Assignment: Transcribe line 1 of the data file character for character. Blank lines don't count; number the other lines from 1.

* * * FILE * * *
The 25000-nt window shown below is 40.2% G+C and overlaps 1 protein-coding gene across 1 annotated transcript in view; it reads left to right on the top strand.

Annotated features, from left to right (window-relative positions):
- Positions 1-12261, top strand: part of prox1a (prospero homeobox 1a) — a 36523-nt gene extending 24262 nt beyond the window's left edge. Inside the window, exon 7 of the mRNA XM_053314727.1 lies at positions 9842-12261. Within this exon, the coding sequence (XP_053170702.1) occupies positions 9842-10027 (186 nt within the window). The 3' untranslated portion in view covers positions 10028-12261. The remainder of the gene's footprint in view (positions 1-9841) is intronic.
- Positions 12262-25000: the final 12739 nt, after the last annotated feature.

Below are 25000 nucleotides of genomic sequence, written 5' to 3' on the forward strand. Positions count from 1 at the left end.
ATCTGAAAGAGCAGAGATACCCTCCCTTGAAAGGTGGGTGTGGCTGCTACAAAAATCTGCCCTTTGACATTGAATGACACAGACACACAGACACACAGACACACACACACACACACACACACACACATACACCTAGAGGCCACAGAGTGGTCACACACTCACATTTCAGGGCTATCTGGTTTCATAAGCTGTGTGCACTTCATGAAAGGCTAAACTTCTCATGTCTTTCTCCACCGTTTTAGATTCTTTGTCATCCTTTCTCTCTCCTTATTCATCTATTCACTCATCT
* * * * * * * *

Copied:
The 25000-nt window shown below is 40.2% G+C and overlaps 1 protein-coding gene across 1 annotated transcript in view; it reads left to right on the top strand.